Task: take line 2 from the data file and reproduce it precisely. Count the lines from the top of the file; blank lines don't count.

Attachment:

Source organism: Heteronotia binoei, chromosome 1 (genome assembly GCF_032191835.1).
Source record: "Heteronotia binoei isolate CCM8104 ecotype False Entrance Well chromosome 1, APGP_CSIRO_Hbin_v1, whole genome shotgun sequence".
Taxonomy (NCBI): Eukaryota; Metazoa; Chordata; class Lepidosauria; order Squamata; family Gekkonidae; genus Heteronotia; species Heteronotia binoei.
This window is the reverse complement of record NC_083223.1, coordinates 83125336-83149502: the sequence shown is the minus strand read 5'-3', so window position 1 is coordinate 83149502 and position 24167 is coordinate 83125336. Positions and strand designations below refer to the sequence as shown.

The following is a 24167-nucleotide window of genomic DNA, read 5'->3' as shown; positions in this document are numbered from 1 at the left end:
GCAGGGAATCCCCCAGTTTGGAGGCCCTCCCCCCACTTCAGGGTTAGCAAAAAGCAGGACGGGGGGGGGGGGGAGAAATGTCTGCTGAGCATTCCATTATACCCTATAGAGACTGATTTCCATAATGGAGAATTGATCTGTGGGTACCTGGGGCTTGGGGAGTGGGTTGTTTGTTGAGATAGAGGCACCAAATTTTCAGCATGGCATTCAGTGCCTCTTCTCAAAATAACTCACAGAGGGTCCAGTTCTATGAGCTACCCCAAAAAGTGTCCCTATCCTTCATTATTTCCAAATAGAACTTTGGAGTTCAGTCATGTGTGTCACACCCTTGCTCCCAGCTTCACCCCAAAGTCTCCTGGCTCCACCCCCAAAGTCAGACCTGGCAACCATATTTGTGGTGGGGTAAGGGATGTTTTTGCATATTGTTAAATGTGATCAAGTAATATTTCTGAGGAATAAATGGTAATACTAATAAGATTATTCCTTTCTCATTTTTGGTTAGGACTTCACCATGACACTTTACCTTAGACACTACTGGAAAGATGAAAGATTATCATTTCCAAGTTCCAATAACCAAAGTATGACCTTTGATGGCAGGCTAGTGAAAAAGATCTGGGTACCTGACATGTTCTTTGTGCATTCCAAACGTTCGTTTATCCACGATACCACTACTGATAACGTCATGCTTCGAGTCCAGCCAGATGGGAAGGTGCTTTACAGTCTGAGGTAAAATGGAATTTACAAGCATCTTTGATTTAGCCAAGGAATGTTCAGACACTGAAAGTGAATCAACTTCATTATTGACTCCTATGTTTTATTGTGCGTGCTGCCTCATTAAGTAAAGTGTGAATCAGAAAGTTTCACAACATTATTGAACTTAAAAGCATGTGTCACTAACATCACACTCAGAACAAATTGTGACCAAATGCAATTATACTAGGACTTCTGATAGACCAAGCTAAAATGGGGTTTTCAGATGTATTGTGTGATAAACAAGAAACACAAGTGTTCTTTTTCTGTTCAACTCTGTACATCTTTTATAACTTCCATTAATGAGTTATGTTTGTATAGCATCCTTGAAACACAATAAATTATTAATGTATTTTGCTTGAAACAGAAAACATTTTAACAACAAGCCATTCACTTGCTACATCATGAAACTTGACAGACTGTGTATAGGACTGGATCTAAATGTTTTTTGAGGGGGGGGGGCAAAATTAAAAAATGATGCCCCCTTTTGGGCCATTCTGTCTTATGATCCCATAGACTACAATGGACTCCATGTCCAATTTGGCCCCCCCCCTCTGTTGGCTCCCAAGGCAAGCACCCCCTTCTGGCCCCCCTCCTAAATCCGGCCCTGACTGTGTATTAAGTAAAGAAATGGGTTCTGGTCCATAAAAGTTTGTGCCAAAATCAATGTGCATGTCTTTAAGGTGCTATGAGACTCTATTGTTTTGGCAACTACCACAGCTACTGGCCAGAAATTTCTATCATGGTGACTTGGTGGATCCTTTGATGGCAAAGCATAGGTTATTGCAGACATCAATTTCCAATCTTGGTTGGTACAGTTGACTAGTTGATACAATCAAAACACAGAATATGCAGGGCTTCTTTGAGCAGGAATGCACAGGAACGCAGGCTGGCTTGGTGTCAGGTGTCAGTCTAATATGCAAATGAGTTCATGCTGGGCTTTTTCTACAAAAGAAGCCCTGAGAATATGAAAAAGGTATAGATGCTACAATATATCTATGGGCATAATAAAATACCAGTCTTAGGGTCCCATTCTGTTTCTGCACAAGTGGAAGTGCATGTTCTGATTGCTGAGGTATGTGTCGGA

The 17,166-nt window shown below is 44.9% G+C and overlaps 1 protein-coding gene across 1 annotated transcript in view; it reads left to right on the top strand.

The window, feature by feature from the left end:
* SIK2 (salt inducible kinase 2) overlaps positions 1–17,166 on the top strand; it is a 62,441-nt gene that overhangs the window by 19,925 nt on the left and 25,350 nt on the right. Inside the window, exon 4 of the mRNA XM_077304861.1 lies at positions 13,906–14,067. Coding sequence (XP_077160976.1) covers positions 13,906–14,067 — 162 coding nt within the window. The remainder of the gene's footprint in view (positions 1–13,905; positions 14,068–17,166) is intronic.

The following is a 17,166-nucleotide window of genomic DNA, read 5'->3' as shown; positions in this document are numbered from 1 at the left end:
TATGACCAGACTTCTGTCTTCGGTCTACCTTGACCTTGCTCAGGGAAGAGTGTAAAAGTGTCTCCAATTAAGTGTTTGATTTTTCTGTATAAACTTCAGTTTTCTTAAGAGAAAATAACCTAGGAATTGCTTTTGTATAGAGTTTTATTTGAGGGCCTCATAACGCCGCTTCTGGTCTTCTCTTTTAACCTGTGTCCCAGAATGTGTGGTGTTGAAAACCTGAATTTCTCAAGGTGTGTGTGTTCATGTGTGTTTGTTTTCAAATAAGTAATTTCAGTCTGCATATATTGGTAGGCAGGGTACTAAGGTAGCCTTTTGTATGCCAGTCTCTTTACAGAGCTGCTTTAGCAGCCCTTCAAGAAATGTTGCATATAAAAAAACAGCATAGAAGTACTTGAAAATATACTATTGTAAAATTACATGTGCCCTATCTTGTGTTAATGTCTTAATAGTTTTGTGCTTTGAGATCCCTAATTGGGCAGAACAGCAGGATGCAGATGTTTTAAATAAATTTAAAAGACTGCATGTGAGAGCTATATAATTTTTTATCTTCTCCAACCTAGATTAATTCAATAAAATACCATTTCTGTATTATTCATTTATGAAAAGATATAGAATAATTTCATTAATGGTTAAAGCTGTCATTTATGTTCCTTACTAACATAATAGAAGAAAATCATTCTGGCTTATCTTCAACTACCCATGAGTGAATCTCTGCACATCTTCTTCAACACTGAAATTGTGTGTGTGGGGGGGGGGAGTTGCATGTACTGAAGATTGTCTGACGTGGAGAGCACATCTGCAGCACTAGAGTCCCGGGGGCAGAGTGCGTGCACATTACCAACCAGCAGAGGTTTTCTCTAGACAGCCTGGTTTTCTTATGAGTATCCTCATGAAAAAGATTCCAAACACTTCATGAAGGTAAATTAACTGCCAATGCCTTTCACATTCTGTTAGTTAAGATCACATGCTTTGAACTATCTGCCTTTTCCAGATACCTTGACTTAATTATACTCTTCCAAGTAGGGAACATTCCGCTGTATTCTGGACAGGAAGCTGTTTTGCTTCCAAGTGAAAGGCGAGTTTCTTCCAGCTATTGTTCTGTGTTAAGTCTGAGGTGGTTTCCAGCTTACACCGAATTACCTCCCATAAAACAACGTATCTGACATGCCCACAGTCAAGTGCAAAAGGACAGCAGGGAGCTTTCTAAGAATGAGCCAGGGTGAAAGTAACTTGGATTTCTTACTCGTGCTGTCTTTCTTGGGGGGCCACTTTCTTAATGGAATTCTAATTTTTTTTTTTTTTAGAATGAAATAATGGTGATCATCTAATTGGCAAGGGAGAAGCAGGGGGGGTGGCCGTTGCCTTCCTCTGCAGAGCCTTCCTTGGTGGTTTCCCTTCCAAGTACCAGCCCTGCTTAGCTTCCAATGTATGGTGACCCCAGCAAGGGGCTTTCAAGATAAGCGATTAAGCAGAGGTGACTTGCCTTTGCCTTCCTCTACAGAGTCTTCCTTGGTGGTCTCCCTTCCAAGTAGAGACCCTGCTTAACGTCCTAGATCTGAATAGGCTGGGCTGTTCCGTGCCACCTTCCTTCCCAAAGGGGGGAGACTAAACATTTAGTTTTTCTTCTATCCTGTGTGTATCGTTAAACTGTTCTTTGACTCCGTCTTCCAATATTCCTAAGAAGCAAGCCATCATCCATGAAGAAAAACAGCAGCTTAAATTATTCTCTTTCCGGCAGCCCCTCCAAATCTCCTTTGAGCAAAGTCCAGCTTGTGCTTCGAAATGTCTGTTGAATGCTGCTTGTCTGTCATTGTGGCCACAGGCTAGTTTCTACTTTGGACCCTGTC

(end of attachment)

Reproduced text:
Source record: "Heteronotia binoei isolate CCM8104 ecotype False Entrance Well chromosome 1, APGP_CSIRO_Hbin_v1, whole genome shotgun sequence".